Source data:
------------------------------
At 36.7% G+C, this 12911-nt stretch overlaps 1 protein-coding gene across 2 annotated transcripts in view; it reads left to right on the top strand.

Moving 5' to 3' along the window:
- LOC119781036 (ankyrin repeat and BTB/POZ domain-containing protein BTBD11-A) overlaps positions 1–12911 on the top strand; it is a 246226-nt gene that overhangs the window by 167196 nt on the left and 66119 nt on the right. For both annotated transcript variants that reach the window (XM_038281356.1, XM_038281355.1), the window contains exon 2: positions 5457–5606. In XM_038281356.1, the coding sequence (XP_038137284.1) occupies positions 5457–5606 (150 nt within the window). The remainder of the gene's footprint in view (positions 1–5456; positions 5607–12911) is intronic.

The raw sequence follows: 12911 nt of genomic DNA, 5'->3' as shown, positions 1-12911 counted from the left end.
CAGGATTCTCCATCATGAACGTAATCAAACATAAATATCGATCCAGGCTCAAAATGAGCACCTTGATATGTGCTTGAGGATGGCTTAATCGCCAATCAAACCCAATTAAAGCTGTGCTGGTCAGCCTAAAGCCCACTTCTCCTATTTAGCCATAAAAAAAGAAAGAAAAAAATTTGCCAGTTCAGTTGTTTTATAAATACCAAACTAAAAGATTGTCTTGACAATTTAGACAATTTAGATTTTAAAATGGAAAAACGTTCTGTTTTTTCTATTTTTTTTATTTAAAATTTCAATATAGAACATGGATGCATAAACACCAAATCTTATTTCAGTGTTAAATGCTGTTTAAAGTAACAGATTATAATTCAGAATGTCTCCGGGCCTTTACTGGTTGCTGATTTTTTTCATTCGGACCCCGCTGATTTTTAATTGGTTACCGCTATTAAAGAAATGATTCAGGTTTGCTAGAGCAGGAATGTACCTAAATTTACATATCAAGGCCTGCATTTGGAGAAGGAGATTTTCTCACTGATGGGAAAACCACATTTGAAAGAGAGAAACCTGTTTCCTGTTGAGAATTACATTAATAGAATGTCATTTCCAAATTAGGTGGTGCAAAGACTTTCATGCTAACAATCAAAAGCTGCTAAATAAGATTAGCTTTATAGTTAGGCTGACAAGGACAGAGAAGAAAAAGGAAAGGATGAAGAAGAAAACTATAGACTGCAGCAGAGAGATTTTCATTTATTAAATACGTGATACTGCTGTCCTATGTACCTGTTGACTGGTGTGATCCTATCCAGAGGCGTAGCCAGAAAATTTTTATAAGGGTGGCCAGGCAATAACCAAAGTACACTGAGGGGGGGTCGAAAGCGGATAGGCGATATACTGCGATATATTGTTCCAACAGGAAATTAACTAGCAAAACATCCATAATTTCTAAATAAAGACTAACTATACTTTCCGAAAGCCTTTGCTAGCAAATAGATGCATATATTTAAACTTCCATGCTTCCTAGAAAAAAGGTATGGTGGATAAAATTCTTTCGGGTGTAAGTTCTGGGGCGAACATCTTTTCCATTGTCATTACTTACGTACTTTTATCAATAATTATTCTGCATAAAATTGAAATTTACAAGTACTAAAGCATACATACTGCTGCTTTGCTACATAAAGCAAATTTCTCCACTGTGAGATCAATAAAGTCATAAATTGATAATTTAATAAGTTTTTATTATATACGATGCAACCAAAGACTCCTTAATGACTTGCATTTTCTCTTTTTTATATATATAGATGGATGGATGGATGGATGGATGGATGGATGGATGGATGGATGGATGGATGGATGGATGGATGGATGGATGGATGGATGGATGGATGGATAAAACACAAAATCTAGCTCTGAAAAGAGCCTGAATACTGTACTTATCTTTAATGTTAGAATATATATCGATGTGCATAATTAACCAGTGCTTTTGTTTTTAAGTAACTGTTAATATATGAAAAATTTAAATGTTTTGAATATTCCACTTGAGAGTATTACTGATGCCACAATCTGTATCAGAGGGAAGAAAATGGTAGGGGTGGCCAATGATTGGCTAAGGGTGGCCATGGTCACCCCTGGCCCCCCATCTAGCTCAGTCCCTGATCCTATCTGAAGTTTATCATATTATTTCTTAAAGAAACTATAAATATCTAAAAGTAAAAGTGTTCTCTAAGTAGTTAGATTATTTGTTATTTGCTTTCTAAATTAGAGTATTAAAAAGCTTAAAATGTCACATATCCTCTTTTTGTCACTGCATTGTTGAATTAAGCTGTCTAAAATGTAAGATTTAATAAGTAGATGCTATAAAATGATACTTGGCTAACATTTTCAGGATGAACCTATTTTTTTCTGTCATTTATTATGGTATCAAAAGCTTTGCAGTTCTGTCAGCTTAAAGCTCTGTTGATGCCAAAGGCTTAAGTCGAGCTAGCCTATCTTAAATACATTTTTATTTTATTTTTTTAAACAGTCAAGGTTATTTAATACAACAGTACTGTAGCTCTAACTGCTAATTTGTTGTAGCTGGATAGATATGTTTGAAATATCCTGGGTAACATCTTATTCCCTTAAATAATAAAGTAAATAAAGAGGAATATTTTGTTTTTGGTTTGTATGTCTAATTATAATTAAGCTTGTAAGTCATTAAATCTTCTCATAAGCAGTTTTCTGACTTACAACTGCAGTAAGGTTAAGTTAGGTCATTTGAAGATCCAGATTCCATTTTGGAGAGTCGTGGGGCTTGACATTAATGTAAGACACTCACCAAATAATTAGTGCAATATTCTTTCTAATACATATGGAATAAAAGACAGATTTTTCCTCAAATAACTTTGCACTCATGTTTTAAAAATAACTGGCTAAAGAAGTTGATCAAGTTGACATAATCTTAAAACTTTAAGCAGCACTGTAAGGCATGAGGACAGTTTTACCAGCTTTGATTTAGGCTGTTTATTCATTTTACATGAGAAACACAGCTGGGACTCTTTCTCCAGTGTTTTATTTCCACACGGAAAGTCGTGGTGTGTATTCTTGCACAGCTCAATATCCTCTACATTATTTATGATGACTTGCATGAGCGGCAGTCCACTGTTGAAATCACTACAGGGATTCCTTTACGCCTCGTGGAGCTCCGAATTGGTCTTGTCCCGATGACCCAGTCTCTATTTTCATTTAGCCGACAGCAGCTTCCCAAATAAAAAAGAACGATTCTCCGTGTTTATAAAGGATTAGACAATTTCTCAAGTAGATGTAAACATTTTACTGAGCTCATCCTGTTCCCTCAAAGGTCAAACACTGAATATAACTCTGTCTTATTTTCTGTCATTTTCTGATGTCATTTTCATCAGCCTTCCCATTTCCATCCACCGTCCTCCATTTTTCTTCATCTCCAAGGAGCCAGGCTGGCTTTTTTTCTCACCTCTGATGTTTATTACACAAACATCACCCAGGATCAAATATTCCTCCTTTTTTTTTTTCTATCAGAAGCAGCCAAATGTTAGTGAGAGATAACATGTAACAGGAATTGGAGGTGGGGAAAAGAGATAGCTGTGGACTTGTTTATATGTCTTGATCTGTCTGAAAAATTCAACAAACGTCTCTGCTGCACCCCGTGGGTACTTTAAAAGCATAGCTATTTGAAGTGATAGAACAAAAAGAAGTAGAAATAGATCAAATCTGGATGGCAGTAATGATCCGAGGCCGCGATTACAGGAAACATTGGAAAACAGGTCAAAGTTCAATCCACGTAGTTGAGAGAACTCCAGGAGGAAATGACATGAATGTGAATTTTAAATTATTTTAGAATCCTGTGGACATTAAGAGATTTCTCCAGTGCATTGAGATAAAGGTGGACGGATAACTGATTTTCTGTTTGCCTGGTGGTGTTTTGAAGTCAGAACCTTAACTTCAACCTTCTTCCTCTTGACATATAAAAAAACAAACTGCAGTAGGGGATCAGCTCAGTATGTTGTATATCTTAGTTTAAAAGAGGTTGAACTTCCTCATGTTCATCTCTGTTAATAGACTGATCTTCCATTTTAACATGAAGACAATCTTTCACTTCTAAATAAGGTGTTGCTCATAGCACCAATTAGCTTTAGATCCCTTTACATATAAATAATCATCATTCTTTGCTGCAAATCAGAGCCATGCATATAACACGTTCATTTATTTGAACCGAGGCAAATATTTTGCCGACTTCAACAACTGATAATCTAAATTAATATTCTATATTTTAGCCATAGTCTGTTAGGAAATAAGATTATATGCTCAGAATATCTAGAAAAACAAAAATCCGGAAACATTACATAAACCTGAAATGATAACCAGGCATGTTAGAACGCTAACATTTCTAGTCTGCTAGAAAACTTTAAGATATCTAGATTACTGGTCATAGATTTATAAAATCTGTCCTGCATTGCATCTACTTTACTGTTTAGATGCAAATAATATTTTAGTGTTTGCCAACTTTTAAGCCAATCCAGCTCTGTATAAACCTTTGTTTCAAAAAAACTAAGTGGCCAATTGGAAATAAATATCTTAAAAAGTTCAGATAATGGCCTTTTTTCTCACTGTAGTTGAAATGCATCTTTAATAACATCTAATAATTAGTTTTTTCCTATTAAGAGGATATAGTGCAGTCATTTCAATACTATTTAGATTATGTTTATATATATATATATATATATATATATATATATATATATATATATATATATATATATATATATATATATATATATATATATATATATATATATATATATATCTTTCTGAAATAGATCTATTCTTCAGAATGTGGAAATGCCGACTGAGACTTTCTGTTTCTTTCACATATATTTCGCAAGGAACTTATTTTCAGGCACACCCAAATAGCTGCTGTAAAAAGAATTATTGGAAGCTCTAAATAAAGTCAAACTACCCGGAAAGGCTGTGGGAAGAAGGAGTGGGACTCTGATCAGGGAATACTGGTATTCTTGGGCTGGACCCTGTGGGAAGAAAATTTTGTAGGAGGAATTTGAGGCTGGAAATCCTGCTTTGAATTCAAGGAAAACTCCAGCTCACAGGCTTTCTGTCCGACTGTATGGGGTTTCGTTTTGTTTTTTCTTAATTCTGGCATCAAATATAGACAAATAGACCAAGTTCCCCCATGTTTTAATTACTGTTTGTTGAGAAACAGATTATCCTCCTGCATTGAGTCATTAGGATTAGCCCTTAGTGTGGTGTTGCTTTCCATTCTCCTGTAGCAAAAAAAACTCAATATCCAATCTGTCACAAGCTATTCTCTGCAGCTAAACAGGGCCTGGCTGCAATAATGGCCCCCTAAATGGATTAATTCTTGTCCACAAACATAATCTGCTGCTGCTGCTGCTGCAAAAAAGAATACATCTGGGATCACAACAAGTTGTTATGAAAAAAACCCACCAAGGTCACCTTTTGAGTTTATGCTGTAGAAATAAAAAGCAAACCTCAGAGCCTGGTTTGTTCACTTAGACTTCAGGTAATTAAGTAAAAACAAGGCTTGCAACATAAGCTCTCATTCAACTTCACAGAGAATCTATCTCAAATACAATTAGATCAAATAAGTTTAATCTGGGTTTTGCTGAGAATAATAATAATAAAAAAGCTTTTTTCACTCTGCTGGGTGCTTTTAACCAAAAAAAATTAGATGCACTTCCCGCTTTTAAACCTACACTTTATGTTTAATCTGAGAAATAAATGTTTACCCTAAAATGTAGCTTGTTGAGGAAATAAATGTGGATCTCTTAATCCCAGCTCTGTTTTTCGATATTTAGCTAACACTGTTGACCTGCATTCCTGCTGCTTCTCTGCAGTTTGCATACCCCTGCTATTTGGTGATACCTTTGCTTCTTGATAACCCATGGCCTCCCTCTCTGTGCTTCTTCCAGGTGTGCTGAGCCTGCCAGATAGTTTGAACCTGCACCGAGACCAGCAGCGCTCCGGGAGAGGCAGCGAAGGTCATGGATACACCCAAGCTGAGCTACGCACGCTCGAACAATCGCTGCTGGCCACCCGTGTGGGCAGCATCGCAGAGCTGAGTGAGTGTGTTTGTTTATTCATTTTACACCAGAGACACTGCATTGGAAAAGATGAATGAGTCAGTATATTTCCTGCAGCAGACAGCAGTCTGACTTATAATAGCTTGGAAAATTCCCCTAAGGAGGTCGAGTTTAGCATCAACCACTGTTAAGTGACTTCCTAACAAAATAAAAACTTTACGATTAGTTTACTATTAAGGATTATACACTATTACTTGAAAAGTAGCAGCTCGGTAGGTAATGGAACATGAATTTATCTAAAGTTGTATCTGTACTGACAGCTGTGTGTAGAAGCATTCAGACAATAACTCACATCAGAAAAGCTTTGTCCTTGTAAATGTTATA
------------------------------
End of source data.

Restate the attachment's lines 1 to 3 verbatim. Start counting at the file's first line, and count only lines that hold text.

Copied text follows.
At 36.7% G+C, this 12911-nt stretch overlaps 1 protein-coding gene across 2 annotated transcripts in view; it reads left to right on the top strand.

Moving 5' to 3' along the window:
- LOC119781036 (ankyrin repeat and BTB/POZ domain-containing protein BTBD11-A) overlaps positions 1–12911 on the top strand; it is a 246226-nt gene that overhangs the window by 167196 nt on the left and 66119 nt on the right. For both annotated transcript variants that reach the window (XM_038281356.1, XM_038281355.1), the window contains exon 2: positions 5457–5606. In XM_038281356.1, the coding sequence (XP_038137284.1) occupies positions 5457–5606 (150 nt within the window). The remainder of the gene's footprint in view (positions 1–5456; positions 5607–12911) is intronic.